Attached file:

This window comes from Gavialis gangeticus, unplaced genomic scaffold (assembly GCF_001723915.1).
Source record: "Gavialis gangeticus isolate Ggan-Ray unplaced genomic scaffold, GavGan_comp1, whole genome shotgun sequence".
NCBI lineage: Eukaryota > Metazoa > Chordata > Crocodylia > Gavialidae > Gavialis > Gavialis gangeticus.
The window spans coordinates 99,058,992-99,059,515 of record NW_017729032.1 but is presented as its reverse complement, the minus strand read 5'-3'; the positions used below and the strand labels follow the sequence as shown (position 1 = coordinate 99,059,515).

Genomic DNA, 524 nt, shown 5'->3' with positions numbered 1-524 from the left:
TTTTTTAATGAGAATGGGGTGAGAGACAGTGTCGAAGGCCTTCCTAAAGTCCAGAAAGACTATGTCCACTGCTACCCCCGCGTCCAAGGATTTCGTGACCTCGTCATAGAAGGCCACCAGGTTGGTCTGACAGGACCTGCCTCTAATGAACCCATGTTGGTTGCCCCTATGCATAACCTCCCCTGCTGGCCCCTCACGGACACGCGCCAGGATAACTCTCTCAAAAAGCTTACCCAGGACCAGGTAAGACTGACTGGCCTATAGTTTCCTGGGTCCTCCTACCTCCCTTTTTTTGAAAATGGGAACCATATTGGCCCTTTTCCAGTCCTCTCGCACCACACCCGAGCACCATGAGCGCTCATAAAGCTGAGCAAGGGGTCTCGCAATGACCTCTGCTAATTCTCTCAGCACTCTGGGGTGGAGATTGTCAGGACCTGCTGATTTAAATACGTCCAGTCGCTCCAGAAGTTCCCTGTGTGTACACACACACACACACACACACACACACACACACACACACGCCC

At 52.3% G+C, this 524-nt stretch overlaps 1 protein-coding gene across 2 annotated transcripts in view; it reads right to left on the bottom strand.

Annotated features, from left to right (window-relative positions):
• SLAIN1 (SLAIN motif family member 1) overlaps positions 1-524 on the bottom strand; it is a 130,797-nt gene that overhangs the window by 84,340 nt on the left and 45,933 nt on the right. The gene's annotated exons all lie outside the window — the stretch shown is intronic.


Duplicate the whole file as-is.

This window comes from Gavialis gangeticus, unplaced genomic scaffold (assembly GCF_001723915.1).
Source record: "Gavialis gangeticus isolate Ggan-Ray unplaced genomic scaffold, GavGan_comp1, whole genome shotgun sequence".
NCBI lineage: Eukaryota > Metazoa > Chordata > Crocodylia > Gavialidae > Gavialis > Gavialis gangeticus.
The window spans coordinates 99,058,992-99,059,515 of record NW_017729032.1 but is presented as its reverse complement, the minus strand read 5'-3'; the positions used below and the strand labels follow the sequence as shown (position 1 = coordinate 99,059,515).

Genomic DNA, 524 nt, shown 5'->3' with positions numbered 1-524 from the left:
TTTTTTAATGAGAATGGGGTGAGAGACAGTGTCGAAGGCCTTCCTAAAGTCCAGAAAGACTATGTCCACTGCTACCCCCGCGTCCAAGGATTTCGTGACCTCGTCATAGAAGGCCACCAGGTTGGTCTGACAGGACCTGCCTCTAATGAACCCATGTTGGTTGCCCCTATGCATAACCTCCCCTGCTGGCCCCTCACGGACACGCGCCAGGATAACTCTCTCAAAAAGCTTACCCAGGACCAGGTAAGACTGACTGGCCTATAGTTTCCTGGGTCCTCCTACCTCCCTTTTTTTGAAAATGGGAACCATATTGGCCCTTTTCCAGTCCTCTCGCACCACACCCGAGCACCATGAGCGCTCATAAAGCTGAGCAAGGGGTCTCGCAATGACCTCTGCTAATTCTCTCAGCACTCTGGGGTGGAGATTGTCAGGACCTGCTGATTTAAATACGTCCAGTCGCTCCAGAAGTTCCCTGTGTGTACACACACACACACACACACACACACACACACACACACACGCCC

At 52.3% G+C, this 524-nt stretch overlaps 1 protein-coding gene across 2 annotated transcripts in view; it reads right to left on the bottom strand.

Annotated features, from left to right (window-relative positions):
• SLAIN1 (SLAIN motif family member 1) overlaps positions 1-524 on the bottom strand; it is a 130,797-nt gene that overhangs the window by 84,340 nt on the left and 45,933 nt on the right. The gene's annotated exons all lie outside the window — the stretch shown is intronic.